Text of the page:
Enhancing Literacy Opportunities School-Wide: Oracy & Sentence/Thinking Stems

In Week 4, during the Learning Hub Staff Professional Development session, myself and Melissa Mulholland presented to staff about ways in which we can facilitate effective use of language in our classrooms to encourage students to improve their literacy and be critical thinkers at the same time.

The concept this stems from is Oracy and Sentence/Thinking Stems – using a variety of questions to further develop learning and understanding. Oracy encourages students to express knowledge and understanding out loud, using interaction and effective language to more deeply explore concepts of learning. Whereas, Sentence/Thinking stems give students a place to start – often a different way of approaching a question or using new language to evaluate learning.

Essentially, “Sentence stems provide scaffolding and structure to help students get started in speaking or writing, without the added pressure of thinking how to correctly formulate a response” (Teacher Tool Kit http://www.theteachertoolkit.com/index.php/tool/sentence-stems).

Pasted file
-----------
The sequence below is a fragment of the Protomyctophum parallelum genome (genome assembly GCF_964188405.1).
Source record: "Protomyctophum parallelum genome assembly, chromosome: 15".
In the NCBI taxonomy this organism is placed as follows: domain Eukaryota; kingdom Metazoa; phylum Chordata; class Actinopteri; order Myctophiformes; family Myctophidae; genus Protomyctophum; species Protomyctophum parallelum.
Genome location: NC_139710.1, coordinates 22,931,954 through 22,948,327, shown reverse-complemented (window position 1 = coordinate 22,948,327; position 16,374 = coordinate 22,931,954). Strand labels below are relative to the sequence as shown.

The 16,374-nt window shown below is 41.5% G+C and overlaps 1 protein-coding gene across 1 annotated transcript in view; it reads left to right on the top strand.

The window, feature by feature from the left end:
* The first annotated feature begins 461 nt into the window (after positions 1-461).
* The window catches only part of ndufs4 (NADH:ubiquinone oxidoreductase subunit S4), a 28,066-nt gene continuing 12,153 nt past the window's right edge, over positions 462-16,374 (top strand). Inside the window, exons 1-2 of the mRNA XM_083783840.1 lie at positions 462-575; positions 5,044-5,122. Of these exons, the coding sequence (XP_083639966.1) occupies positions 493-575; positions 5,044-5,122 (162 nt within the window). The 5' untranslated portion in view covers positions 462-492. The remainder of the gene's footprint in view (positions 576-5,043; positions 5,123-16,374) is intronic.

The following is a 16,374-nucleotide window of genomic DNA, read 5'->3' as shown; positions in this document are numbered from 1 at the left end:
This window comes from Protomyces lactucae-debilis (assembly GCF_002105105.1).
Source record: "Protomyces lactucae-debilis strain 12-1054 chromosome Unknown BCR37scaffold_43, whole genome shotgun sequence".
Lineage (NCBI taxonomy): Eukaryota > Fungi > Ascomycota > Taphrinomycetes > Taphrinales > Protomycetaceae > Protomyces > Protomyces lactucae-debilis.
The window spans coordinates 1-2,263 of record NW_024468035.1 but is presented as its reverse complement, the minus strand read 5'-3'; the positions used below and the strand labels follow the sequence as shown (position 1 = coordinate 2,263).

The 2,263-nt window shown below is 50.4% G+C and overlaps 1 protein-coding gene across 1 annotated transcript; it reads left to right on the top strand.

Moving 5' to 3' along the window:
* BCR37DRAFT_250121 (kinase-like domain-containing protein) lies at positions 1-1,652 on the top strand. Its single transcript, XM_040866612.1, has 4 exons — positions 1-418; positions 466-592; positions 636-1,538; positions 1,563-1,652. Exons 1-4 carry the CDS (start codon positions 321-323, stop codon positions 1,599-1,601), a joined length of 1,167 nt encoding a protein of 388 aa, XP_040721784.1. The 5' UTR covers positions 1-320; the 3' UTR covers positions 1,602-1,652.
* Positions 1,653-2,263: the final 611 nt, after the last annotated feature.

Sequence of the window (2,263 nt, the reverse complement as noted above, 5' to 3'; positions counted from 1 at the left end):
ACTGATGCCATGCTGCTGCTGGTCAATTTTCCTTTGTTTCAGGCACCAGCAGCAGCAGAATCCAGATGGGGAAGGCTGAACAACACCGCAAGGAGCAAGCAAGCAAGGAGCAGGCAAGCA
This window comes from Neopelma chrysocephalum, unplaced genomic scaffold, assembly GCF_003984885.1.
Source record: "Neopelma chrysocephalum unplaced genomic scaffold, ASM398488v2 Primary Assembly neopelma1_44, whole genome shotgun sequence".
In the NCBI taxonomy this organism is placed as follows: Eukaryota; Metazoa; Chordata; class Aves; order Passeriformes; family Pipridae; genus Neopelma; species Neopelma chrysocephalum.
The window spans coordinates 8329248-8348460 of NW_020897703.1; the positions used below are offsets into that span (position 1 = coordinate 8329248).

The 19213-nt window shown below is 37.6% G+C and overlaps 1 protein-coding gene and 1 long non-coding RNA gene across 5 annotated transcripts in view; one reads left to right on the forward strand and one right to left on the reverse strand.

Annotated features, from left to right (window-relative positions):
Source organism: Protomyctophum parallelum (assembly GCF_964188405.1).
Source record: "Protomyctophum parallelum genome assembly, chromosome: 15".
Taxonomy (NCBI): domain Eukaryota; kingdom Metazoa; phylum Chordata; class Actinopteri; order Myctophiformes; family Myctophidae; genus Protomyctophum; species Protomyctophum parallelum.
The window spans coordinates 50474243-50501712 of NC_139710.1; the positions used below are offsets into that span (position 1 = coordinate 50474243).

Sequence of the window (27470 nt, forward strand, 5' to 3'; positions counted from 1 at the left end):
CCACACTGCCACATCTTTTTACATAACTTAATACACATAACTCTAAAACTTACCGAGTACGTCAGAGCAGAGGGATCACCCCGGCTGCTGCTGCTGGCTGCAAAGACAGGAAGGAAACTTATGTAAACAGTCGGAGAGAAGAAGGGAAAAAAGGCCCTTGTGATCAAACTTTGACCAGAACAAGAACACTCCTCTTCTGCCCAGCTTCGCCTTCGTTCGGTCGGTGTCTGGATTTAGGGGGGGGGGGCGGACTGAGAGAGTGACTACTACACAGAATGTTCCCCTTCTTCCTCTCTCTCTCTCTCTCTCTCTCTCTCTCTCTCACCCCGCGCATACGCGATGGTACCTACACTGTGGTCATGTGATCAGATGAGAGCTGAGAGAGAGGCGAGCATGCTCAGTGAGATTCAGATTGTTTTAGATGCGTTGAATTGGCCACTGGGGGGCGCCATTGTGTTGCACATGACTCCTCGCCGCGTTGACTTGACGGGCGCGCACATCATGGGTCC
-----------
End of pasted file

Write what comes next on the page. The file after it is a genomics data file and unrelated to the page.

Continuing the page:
The Learning Hub is the perfect place to facilitate this kind of ‘out loud’ thinking, because Thinking Stems are questions that are developed around styles and processes of thinking/writing, rather than being subject specific.

Just like the ongoing work we have done around Restorative Practices and 2016’s Behavioural Revolution at WSS, we highly encourage our staff and students to embrace, model, practice and review new language and approaches to thinking, in order to enhance literacy skills school-wide.

Below are some examples of Thinking Stems that can kick start discussion and develop understanding in any classroom setting!



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Are interested in looking further? Please click on the following links for;

Access to our presentation

A bank of Sentence/Thinking Stems to use with students

A glimpse at Oracy & Sentence/Thinking Stems coming to life in a school setting



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